Reports May 19, 2015 | 11:10 PMby Colin McGourty

Khanty GP, Round 5: Dress codes and other shocks

Sergey Karjakin won an epic 99-move 7-hour marathon to move into contention for one of the Candidates Tournament qualifying places, but it came at the cost of putting a dent in the chances of fellow Russian Evgeny Tomashevsky. Another Russian, Dmitry Jakovenko, beat an out-of-sorts Maxime Vachier-Lagrave, while Peter Svidler’s survival against Hikaru Nakamura already felt like a victory. The remaining games were drawn in less thrilling fashion.

It was a quiet day at the FIDE Grand Prix punctuated by some shocking moments! | photo: Kirill Merkurev, official website

Khanty-Mansiysk Grand Prix Round 5 results

Let’s start with the most memorable image of the day. We speak, of course, of Baadur Jobava’s Austin Powers-like display of chest hair

It wasn’t entirely coincidental that the post-game press conference turned to the subject of a dress code:

The game itself saw a draw which kept Fabiano Caruana in the sole lead, though he said he hadn’t expected his opponent to repeat the curious Caro-Kann with an early f6 he'd used against Maxime Vachier-Lagrave in Round 2 and had no bright plan to refute it.

Fabiano kept his cool and still has Candidates Tournament qualification firmly in his grasp | photo: Kirill Merkurev, official website

The draws in Giri-Dominguez and Grischuk-Gelfand were also nothing to write home about, although the latter was followed by a press conference that was another star turn for Grischuk. He wasn’t exactly thrilled by his play, as you’ll gather from his opening remark:

One draw stood out from the crowd, though – Nakamura-Svidler. 

The most spectacular game of the round: Svidler-Nakamura | photo: Kirill Merkurev, official website

Peter got into huge difficulty after committing the crime (for how else can we characterise it?) of not following his own recommendations in his Grünfeld series here on chess24. Jan Gustafsson takes us through the game (this is the second version with the audio now fixed):

As always when Svidler’s involved, the press conference is worth a look:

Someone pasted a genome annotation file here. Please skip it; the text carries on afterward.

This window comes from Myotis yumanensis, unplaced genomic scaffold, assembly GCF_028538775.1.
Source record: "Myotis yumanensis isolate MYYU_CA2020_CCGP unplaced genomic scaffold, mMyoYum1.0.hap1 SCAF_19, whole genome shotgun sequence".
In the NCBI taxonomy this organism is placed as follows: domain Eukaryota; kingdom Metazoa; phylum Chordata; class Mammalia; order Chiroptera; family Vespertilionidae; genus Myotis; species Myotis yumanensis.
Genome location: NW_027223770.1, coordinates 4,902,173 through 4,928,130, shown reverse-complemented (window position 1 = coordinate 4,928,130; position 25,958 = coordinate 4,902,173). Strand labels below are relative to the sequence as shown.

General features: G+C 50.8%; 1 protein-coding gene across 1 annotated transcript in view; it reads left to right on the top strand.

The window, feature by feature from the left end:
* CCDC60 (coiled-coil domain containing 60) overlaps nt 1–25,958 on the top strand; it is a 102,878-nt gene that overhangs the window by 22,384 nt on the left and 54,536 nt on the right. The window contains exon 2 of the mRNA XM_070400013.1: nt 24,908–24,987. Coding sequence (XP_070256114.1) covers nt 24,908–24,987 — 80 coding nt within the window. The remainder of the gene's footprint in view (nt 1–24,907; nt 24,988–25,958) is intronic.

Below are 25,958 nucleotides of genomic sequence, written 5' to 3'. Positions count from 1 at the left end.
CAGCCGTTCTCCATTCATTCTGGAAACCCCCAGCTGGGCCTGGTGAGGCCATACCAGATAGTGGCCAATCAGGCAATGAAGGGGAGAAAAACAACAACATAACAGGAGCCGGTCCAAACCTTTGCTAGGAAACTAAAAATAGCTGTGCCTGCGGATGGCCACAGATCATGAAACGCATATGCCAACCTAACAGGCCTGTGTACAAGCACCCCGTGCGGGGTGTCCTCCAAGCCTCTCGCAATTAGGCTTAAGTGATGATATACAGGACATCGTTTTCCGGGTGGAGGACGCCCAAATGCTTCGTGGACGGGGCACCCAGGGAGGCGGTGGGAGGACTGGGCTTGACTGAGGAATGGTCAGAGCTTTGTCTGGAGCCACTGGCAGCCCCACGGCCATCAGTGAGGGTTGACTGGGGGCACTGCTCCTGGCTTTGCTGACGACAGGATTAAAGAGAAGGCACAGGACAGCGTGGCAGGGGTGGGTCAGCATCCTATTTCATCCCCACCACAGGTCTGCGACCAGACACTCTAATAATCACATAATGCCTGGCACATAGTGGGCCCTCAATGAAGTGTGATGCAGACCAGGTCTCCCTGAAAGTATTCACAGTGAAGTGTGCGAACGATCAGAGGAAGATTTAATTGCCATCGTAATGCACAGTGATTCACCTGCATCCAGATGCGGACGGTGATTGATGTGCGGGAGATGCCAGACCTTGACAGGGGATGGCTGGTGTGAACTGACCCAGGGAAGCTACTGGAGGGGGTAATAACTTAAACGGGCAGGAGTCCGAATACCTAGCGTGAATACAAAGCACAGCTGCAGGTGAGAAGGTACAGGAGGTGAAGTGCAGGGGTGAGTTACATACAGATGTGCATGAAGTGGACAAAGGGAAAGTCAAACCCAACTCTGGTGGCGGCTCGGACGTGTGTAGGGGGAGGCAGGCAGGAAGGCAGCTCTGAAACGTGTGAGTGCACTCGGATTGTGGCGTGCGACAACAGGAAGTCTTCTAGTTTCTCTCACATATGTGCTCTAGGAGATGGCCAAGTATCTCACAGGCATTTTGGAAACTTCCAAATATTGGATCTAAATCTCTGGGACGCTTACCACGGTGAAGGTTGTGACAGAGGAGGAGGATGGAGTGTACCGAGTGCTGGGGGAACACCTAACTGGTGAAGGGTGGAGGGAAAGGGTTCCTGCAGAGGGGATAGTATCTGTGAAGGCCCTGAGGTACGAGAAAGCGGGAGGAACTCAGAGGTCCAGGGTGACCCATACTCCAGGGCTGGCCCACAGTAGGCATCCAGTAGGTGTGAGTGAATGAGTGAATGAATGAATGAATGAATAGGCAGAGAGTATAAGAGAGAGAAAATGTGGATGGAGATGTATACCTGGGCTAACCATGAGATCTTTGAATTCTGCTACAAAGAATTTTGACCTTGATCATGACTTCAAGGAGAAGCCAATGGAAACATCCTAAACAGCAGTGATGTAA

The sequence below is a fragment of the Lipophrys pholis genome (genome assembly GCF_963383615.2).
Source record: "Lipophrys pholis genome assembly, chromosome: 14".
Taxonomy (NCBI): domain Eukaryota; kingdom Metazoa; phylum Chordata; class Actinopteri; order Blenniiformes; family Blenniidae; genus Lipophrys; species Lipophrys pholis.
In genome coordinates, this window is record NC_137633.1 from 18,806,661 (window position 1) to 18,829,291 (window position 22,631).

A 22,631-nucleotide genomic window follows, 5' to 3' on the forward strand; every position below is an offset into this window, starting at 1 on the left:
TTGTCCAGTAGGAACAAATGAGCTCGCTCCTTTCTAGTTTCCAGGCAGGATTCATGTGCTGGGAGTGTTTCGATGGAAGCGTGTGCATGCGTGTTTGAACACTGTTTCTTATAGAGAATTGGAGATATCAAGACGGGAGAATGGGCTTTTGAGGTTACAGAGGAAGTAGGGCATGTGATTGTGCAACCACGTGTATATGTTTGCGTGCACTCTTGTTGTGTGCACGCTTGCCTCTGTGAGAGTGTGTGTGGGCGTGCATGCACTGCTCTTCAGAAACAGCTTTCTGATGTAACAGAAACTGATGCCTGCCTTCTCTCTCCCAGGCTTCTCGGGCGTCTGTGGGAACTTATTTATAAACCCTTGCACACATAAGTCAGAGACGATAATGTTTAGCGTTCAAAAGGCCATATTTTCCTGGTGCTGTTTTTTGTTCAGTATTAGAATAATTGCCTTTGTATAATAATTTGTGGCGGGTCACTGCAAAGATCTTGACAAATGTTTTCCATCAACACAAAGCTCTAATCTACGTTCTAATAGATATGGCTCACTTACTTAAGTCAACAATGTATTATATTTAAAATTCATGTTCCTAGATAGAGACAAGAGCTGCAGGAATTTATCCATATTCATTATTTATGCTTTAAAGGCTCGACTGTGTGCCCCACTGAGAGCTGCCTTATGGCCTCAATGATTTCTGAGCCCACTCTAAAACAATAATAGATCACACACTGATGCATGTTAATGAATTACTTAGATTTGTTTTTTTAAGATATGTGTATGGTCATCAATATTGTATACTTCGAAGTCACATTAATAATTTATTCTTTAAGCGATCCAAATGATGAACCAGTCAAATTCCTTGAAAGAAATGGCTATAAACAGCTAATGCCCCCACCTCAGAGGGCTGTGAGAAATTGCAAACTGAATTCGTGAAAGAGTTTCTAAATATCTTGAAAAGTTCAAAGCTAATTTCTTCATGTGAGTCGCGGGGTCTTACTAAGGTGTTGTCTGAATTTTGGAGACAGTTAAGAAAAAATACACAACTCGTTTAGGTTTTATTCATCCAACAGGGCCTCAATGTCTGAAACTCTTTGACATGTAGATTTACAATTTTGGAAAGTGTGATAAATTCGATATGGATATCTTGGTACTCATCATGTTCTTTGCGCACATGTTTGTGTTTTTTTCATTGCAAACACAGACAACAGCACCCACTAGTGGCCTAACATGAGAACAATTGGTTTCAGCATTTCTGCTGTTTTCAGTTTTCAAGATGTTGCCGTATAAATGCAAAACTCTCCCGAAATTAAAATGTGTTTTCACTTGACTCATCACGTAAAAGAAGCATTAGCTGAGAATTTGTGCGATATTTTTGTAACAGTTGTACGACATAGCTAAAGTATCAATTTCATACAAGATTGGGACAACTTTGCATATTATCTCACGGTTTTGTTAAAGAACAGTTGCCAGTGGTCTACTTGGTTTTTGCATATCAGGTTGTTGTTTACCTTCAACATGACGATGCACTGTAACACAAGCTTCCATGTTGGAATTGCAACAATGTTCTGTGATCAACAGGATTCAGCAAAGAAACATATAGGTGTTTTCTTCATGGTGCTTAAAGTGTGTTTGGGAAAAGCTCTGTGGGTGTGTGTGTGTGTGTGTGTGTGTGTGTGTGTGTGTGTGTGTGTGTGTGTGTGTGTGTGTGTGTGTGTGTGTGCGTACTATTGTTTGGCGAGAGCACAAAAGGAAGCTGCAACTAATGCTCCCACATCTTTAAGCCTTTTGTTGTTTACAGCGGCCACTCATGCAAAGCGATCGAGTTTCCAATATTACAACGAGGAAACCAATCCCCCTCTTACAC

So that leaves us with two very different wins.

Jakovenko 1-0 Vachier-Lagrave

Ever since being hand-picked as the final player to take part in all three Grand Chess Tour events Maxime Vachier-Lagrave seems to have been on a one-man mission to make that choice look misguided. He scored -2 with no wins in Shamkir, is now -2 with no wins in Khanty-Mansiysk and interspersed the two events with a draw and a crushing loss to a 2410-rated player in the Italian Team Championship. He’s now down at 2732.7 and world no. 27 on the live rating list after being no. 11 on the official FIDE rating list as recently as April.

Even the elements were against Maxime in Round 5 | photo: Kirill Merkurev, official website

Today’s loss was another tale of woe, based on a single disastrous move that Maxime himself couldn’t explain:

16…Bxh6??, as Maxime soon realised to his horror after playing it, ran into the zwischenzug 17.Nxe5! and it was an uphill struggle to survive. A final blunder on the move before the time control sealed the Frenchman’s fate.

Watch the post-game press conference:

While the action was soon over on the other boards Sergey Karjakin and Evgeny Tomashevsky were just getting started in a game that moved at glacial pace. 

In for the long haul! | photo: Kirill Merkurev, official website

Tomashevsky had 66 moves to regret not taking the pawn on d3 when he had the chance:

He explained afterwards that at this point his thoughts had turned to playing for a win, but it was Sergey who finally began to push forwards with 70.e4! and five moves later played a move both players admired, 75.a4!

Tomashevsky mistakenly took the pawn, allowing Sergey to demonstrate his idea with 76.Bc4! – soon the white bishops were a force to be reckoned with and the white b and d-pawns were unstoppable:

Perhaps the most memorable part of the game was the manoeuvring phase, though, and the peregrinations of the white king:

The final move and the white king's journey from move 40 onwards

Evgeny Tomashevsky admitted afterwards that he’d so far been unable to recover from missing a simple win against Alexander Grischuk in Round 2. 

Luckily the venue is dedicated solely to chess, so it was still open when the players strolled back from their games after seven hours of play | photo: Kirill Merkurev, official website

That would have taken him to +2, but on -1 now he would still qualify for the Candidates Tournament alongside Fabiano Caruana if the tournament ended today. 

1Caruana Fabiano28037,50
2Svidler Peter273438,25
3Dominguez Perez Leinier273438,00
4Karjakin Sergey275337,25
5Nakamura Hikaru27996,75
6Grischuk Alexander27805,50
7Gelfand Boris27445,25
8Jakovenko Dmitry27384,50
9Giri Anish277625,50
10Jobava Baadur269925,00
11Tomashevsky Evgeny274924,50
12Vachier-Lagrave Maxime27543,50

In Round 6 Tomashevsky has White against his closest rival for Candidates qualification, Hikaru Nakamura. Don't miss the action live here on chess24! Alternatively you can watch on our free mobile apps:


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